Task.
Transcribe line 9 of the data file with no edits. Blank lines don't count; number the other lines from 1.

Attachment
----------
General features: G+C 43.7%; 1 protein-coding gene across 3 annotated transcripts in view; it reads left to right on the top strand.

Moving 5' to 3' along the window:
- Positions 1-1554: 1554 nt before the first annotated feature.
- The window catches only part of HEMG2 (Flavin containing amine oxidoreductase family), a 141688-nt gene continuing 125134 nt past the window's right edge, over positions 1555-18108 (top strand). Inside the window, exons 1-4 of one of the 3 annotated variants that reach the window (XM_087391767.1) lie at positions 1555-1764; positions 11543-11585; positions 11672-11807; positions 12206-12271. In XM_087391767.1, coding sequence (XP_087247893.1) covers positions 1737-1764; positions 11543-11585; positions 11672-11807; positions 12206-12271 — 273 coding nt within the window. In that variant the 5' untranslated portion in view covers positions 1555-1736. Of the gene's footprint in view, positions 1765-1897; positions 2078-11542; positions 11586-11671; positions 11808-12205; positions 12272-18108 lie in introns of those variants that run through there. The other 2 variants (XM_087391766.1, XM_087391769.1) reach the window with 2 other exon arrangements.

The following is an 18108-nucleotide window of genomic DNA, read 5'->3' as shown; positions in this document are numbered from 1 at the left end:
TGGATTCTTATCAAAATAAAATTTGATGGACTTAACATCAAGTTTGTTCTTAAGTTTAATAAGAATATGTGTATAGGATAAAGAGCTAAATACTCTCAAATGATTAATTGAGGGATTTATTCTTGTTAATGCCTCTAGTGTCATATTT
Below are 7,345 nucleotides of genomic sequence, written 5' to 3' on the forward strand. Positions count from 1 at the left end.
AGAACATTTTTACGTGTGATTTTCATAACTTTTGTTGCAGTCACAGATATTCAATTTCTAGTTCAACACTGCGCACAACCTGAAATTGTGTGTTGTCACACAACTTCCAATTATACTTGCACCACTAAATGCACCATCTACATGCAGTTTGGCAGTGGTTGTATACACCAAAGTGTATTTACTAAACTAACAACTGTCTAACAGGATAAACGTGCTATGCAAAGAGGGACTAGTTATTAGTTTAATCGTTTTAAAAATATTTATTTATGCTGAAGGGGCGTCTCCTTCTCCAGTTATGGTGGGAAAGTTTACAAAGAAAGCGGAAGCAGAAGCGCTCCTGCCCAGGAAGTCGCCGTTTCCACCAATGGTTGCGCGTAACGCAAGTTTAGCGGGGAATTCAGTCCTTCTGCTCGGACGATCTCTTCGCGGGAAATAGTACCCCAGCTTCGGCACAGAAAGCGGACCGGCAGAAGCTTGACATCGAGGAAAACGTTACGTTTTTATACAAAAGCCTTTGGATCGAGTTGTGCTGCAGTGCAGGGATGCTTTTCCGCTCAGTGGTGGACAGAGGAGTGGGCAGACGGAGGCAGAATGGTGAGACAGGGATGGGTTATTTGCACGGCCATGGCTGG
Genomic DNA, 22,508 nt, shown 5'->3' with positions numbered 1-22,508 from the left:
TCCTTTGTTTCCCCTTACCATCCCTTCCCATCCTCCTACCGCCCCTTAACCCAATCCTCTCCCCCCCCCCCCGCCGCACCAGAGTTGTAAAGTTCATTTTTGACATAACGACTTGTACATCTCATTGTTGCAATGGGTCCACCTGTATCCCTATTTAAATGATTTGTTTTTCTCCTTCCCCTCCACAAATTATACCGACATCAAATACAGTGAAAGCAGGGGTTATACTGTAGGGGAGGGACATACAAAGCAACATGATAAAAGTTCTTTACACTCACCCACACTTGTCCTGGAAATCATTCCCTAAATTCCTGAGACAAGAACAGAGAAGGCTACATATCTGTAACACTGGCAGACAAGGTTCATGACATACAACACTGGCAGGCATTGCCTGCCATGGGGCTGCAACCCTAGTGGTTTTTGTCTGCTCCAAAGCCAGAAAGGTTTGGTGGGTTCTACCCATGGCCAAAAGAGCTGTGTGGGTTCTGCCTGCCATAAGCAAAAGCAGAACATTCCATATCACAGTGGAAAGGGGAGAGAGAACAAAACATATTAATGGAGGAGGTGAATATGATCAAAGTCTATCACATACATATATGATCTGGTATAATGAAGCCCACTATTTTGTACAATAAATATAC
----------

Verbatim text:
Genomic DNA, 22,508 nt, shown 5'->3' with positions numbered 1-22,508 from the left: